For related information, see the Psychiatric News article, “Award Winner Describes Efforts to Improve Cognition in People With Bipolar Disorder.”

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Thursday, April 18, 2024

Most People Experiencing Homelessness Have Mental Health Disorders, Study Finds

Sixty-seven percent of people experiencing homelessness worldwide have a mental health disorder, according to a report published yesterday in JAMA Psychiatry. Additionally, the prevalence of mental health disorders among this population appears to be on the rise.

“The relationship between mental health disorders and homelessness is complex and bidirectional,” wrote Rebecca Barry, Ph.D., of the University of Calgary and colleagues. “[M]ental health disorders may lead to situations that result in homelessness, or homelessness may be a stressor contributing to the development or worsening of mental health disorder symptoms.”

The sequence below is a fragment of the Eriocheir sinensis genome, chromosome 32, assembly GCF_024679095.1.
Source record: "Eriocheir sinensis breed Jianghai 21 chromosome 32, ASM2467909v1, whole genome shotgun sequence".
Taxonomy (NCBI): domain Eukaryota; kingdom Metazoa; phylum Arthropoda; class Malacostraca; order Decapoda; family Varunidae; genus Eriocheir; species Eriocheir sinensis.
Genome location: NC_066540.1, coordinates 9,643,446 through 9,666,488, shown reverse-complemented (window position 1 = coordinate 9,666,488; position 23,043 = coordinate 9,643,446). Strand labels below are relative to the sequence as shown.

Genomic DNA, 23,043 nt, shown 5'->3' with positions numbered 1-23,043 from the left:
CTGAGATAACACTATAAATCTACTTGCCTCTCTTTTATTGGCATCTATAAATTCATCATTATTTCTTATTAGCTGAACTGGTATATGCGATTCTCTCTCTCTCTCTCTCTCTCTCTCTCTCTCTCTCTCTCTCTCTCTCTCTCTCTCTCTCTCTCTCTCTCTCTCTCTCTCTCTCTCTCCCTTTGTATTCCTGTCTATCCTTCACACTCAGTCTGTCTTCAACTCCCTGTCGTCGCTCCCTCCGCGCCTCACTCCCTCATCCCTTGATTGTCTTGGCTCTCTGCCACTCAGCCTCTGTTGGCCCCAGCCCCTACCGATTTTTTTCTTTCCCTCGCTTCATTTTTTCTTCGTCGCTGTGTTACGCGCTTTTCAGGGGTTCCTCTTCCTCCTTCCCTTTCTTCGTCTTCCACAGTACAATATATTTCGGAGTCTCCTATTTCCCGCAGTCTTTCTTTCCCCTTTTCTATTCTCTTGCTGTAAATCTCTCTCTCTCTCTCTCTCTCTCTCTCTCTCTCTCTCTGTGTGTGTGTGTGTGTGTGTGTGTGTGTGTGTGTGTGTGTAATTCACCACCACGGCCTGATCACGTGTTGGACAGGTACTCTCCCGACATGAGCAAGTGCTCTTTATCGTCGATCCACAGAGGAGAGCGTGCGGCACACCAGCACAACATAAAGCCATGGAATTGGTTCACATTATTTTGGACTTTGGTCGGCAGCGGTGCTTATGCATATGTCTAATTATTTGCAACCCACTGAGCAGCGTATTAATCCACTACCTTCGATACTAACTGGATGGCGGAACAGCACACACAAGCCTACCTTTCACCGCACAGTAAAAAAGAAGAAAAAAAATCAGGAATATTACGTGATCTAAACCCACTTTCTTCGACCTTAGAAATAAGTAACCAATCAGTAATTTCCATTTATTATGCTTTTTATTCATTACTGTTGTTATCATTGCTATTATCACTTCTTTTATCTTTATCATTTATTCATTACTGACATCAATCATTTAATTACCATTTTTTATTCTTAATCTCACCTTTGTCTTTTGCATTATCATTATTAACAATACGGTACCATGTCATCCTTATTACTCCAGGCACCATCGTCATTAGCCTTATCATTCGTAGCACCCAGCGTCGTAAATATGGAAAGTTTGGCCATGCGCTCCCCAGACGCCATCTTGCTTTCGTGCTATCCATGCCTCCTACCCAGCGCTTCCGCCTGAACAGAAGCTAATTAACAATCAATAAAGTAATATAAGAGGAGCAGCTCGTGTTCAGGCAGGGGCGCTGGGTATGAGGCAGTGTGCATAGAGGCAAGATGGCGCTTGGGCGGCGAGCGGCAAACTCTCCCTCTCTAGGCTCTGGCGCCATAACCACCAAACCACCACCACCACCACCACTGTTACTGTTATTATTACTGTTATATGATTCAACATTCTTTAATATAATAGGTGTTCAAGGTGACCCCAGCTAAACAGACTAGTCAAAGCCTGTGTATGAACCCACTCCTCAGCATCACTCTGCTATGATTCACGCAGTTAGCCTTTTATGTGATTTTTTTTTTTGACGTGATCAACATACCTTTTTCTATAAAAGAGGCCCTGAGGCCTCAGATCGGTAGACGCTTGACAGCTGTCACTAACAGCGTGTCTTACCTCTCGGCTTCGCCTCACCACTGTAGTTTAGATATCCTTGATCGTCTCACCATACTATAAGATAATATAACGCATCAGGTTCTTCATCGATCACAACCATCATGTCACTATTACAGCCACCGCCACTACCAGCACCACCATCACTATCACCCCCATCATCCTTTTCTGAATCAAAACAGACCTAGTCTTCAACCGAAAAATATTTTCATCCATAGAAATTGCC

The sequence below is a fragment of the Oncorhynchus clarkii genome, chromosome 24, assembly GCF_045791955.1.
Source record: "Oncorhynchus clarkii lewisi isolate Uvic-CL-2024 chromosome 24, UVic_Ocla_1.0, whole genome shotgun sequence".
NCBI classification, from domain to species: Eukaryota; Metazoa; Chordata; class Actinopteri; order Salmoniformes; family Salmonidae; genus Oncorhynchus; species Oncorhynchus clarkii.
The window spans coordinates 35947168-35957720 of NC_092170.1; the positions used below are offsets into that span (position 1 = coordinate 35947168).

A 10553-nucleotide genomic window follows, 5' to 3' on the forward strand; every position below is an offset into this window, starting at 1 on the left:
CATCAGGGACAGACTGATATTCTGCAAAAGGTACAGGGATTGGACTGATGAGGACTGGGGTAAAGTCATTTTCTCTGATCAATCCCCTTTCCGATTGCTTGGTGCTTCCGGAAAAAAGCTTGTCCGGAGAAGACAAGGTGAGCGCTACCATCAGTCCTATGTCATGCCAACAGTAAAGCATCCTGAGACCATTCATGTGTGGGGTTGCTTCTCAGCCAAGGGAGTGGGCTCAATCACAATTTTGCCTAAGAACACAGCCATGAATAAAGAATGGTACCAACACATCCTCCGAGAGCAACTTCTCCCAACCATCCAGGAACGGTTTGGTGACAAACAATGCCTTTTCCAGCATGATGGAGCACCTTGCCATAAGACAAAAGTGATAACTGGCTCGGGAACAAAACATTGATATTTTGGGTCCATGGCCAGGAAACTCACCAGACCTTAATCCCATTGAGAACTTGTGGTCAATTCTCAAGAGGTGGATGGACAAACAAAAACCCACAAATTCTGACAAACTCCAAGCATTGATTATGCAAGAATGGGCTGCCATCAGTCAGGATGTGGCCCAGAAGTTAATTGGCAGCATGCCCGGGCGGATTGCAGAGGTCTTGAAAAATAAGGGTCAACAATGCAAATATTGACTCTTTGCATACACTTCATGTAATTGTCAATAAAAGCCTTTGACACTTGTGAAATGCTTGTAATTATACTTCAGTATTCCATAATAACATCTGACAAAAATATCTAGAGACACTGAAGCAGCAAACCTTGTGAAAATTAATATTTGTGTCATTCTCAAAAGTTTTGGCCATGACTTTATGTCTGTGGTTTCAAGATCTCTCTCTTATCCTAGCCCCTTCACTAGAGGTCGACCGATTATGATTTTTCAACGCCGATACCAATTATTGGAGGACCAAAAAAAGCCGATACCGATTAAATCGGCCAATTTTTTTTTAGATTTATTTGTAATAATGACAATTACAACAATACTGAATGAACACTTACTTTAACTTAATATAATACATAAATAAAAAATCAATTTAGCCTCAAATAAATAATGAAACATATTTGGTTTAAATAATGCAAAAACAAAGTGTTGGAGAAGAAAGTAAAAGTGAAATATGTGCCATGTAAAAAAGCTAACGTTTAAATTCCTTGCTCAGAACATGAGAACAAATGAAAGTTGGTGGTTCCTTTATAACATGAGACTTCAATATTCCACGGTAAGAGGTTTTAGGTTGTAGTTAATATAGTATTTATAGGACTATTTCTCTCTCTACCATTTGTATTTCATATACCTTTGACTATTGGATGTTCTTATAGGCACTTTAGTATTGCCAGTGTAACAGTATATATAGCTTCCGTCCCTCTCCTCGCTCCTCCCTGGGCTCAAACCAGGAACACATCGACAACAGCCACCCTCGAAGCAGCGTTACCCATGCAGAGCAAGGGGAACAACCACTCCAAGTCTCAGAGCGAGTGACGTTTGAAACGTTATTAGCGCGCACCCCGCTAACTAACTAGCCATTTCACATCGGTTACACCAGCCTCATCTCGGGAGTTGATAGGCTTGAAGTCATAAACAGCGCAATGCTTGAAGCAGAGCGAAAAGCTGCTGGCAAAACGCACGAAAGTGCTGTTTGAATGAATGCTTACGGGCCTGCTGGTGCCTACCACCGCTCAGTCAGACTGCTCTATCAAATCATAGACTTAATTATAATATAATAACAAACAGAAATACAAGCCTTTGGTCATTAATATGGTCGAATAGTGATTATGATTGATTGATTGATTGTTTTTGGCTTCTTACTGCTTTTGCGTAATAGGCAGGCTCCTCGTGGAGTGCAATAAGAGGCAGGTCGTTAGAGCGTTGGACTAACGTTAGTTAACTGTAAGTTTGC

Barry and colleagues combined data from 85 studies that investigated the current and/or lifetime prevalence of mental health disorders among adults aged 18 and older experiencing homelessness. The combined sample included 48,414 adults (77% male) from 19 countries—though about half the studies were from the U.S. or Canada.

The current prevalence of mental health disorders among people experiencing homelessness was 67%, while the lifetime prevalence was 77%. Additional findings included the following:

  • Males experiencing homelessness had a significantly higher lifetime prevalence of mental health disorders (86%) compared with females (69%).